As I began moving again, I had that moment of confusion where I thought I was off the trail. So, I stopped and spoke out loud to the trees…”Throw me a bone, would ya?” As I scanned the landscape, I finally picked up on a tree blazed with orange. Ah ha! And, I was off again.
Not long after that, my husband circled back and found me. I was hurting pretty bad at this point, and he could tell. As bad as my body was telling me to quit, my heart would not let it happen. I could always keep moving forward, I could always press on. And, so I did. When we made it to the aid station, we filled up again. Ah, lemonade. Wow, that hit the spot.
I was determined to finish this up. I knew we just had to go back along the lake, but my legs were tired and I was finding it harder and harder to clear the roots with my feet. More stumbling was happening, and my lower legs were not doing a good job of reacting so that I could stay on my feet. Needless to say, we pressed on. We saw people going back out for another loop; I personally don’t know how 2 or 3 loops would ever happen for me. I was inspired by their fortitude and the amazing stamina they had. Pretty much everyone I saw that day had a permanent smile on their face and some encouraging words as our paths crossed.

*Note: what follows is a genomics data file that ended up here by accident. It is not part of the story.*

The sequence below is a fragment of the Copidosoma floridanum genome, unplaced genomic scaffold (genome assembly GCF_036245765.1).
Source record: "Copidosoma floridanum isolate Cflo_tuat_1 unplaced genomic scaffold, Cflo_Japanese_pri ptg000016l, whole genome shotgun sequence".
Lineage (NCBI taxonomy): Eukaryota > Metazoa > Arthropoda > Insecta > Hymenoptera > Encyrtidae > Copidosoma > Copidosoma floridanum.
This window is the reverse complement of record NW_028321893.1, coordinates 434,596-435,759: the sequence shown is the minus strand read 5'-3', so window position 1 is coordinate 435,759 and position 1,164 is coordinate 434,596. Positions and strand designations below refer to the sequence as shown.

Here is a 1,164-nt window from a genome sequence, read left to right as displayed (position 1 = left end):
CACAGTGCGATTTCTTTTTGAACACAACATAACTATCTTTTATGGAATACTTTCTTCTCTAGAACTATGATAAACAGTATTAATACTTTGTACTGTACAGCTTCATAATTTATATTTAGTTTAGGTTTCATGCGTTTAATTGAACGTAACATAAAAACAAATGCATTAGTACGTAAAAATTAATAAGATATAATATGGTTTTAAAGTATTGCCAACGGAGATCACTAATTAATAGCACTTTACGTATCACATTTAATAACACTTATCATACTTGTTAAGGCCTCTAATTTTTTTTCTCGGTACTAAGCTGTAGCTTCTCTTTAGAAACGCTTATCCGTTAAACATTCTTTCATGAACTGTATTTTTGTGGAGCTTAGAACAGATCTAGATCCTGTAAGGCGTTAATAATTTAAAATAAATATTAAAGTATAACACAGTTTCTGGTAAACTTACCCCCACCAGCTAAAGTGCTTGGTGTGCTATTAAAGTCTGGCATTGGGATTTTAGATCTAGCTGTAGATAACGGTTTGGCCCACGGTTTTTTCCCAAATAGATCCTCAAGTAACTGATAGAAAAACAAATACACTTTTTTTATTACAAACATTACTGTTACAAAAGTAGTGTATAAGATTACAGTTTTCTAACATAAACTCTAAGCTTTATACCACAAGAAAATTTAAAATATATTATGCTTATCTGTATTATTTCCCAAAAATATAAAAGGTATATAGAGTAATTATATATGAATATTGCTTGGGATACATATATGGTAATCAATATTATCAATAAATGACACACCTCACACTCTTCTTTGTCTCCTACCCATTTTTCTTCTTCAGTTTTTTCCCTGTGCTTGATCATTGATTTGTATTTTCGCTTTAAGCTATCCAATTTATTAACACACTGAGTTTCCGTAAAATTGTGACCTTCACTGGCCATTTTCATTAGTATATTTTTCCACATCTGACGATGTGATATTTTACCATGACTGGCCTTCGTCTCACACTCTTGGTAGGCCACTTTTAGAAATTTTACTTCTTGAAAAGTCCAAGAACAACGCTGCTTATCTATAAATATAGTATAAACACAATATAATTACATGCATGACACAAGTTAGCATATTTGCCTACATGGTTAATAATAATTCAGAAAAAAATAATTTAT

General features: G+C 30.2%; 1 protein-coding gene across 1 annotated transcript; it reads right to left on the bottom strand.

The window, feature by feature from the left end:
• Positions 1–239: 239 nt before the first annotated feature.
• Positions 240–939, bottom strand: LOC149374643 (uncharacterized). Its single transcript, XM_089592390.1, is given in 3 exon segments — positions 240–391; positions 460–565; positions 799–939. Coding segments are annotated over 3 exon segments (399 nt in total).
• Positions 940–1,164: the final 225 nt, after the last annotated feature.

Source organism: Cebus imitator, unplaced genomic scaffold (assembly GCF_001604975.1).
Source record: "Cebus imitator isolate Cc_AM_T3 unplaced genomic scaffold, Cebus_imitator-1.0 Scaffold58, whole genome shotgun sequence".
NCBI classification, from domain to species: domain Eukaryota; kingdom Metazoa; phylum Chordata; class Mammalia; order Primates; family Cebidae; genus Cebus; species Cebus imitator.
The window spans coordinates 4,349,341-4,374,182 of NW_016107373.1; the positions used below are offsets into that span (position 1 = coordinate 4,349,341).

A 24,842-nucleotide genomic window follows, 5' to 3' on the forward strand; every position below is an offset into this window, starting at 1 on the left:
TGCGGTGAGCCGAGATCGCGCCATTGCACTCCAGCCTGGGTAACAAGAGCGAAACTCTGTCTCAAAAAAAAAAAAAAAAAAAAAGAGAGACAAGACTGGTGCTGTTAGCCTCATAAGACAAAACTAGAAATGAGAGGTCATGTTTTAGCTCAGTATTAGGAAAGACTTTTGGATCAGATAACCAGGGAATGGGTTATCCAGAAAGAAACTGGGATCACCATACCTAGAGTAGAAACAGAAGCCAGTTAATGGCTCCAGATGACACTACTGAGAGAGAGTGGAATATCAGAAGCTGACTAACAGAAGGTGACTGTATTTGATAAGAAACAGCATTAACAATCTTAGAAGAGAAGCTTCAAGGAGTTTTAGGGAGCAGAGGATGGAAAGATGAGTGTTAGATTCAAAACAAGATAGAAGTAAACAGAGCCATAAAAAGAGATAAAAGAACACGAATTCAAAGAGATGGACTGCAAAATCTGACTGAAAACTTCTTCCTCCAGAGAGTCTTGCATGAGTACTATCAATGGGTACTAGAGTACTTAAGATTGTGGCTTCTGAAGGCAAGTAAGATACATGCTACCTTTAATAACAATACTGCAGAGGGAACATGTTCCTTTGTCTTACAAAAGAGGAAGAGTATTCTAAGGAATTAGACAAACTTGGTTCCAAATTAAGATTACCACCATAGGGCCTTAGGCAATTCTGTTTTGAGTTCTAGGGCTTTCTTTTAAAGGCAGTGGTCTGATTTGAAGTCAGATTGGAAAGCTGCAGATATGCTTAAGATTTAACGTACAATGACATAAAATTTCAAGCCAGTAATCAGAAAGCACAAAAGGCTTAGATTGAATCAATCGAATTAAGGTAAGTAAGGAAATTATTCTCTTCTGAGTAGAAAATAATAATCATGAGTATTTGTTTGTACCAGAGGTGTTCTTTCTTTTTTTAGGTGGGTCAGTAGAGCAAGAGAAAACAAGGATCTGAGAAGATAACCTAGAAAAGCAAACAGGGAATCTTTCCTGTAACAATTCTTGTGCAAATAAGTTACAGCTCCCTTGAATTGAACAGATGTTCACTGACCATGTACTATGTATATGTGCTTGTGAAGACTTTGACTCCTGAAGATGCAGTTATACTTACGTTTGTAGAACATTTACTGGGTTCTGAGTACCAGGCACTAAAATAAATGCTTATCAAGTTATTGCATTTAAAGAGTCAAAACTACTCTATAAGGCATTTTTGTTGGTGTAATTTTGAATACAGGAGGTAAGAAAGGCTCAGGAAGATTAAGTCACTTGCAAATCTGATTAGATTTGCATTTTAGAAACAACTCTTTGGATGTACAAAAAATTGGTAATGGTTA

We wound along the lake for what seemed like ages; not at all like when we had first started off. I kept thinking, just move forward, don’t stop moving, and you’ll get there. Those tree roots almost did me in several times, like tiny little hands grabbing at my shoes. My thighs felt like there were ice picks in them, my calves were as hard as rocks, and my low back was aching. But, this is the stuff we crave. TO FEEL ALIVE.
As we finished, I was asked, “How was it?”
I replied the only way I could, “Humbling.”
Yes, it was humbling, and yet wonderful. It reminded me of my favorite Robert Frost quote:
“The woods are lovely, dark and deep,
But, I have promises I must keep.
And miles to go before I sleep.
And miles to go before I sleep.”
Run Happy. Run Long.